Kattaikkuttu is a rural theatre form practiced in the State of Tamil
Nadu in South India. The performers – by tradition only men -
sing, act and dance and the musicians accompany them on the harmonium,
the mridangam and the mukavinai. The terms
1 History 2 Repertory 3 Style 4 About the Gurukulam 5 References 6 Further reading 7 External links
Kattaikkuttu derives its name from the word kattai, which refers to
the special ornaments worn by the actors during performances; kuttu
refers to theatre. The audience recognizes the various characters by
the shapes of their head wear and their make-up.
Kattaikkuttu has been performed in rural
The Bending of the Bow or Draupadi’s Marriage
The Royal Sacrifice
The Disrobing of Draupadi
Kattaikkuttu is usually performed in a religious setting and performances take place overnight: they start around 10pm and run until 6am the next morning. The occasions for Kattaikkuttu performances can be divided into the following categories:
Paratam (Mahabharata) festivals in honor of the Goddess Other village festivals such as those for Mariyamman, Ankalamman, Shiva and Vishnu Rites of individuals such as death rites Secular occasions e.g. cultural festivals
Kattaikkuttu Gurukulam is regularly visited by prominent scholars
in the theatre world--for example, Bennington College professor Sue
Rees regularly visits the school to produce short videos and
documentaries which feature various
Kattaikkuttu derives its name from the fact that a specific category
of actors wear the so-called kattai or kattai samankal. Kattai are
wooden head, shoulder and the breast ornaments inlaid with mirror
work. The kattai represent power, heroic qualities and royalty. The
kattai-wearers represent superhuman – divine or demonic – warriors
who are the main agents in the mythological battles around which the
performances are built.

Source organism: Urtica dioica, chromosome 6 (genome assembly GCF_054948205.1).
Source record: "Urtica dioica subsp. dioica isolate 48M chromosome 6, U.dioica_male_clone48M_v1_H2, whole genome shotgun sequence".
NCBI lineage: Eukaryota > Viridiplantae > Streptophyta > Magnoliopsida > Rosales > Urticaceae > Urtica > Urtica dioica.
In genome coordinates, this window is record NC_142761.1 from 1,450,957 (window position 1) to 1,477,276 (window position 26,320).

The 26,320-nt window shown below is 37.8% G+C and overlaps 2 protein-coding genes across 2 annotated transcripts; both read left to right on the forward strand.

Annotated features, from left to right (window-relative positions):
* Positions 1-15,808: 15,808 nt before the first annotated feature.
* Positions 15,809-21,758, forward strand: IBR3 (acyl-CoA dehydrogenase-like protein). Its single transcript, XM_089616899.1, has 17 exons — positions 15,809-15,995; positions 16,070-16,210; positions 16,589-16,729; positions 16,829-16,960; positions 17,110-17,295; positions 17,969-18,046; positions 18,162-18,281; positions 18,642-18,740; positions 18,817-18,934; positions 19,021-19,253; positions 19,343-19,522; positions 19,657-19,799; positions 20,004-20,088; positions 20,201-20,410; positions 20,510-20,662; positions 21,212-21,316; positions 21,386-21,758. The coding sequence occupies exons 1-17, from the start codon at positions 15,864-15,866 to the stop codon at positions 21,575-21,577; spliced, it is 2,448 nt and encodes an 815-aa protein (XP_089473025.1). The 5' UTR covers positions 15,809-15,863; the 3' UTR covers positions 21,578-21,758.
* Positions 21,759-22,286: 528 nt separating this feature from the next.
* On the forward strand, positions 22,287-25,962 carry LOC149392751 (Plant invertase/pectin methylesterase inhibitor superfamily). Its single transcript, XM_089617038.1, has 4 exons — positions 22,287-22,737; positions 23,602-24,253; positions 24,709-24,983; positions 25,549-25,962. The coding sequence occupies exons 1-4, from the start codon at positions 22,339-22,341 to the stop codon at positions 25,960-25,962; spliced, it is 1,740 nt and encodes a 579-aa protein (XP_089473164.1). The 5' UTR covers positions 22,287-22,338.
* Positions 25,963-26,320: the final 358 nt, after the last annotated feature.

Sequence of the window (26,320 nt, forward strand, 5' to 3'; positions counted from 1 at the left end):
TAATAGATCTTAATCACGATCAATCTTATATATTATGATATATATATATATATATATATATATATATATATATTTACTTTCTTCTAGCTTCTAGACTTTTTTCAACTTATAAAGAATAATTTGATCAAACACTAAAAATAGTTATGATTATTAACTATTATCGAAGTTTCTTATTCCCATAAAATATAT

The acting arena is an open rectangular ground and the audience sits
on three sides of the ground. The singers and the instrument players
occupy the rear of the stage. The play begins with a musical
introduction and songs in praise to several different deities. The
first character to appear on stage is the clown or Kattiyakkaran
(literally Praise Maker). The Kattiyakkaran is central to Kattaikkuttu
performances: he provides entertainment, serves as the guardian of and
opposite number for the principal characters and translates events
from the epic and Puranic stories into everyday life experiences of
the rural audiences. After his comic introduction, the Kattiyakkaran
announces the title of the play to be performed and the entry of one
of the principal characters. The stage entry of most kattai characters
takes place behind a curtain held across the stage by two assistant
performers. Such a curtain entry requires the actor to perform a
prescribed routine of songs and dance. All
Kattaikkuttu actors sing
themselves, supported by the chorus.
About the Gurukulam
Kattaikkuttu Gurukulam was founded in October 2002 by actor,
playwright and director P. Rajagopal and Dr. Hanne M. de Bruin to
preserve and enhance the scope of the
Kattaikkuttu theatre and
safeguard the artistic and economic position of its future exponents.
The students are marginalized, young rural people between 5 and 20
years with a keen interest in the theatre form. Located 8 kilometers
^ Jackie Assayag (1999). The Resources of history: Tradition,
narration and nation in South Asia. École française
d'Extrême-Orient. ISBN 978-2-85539-607-1.
^ a b Bruin, Hanne M de (1999). Kattaikkuttu: The flexibility of a
south Indian theatre tradition. E. Forsten. pp. 85–99.
ISBN 978-90-6980-103-2. OCLC 42312297.
^ Bruin, Hanne M. de (2000). "Naming a theatre in Tamil Nadu". Asian
Theatre Journal. 17 (1): 98–122. doi:10.1353/atj.2000.0001.
^ Bruin, Hanne M de (1999). Kattaikkuttu: The flexibility of a south
Indian theatre tradition. E. Forsten. pp. 113–124.
ISBN 978-90-6980-103-2. OCLC 42312297.
^ Bruin, Hanne M. de (1998). "
Further reading Frasca, Richard Armando (1990). Theatre of the Mahabharata: terukkuttu Performances in South India. University of Hawaii Press. ISBN 978-0-8248-1290-4. OCLC 21147946. External links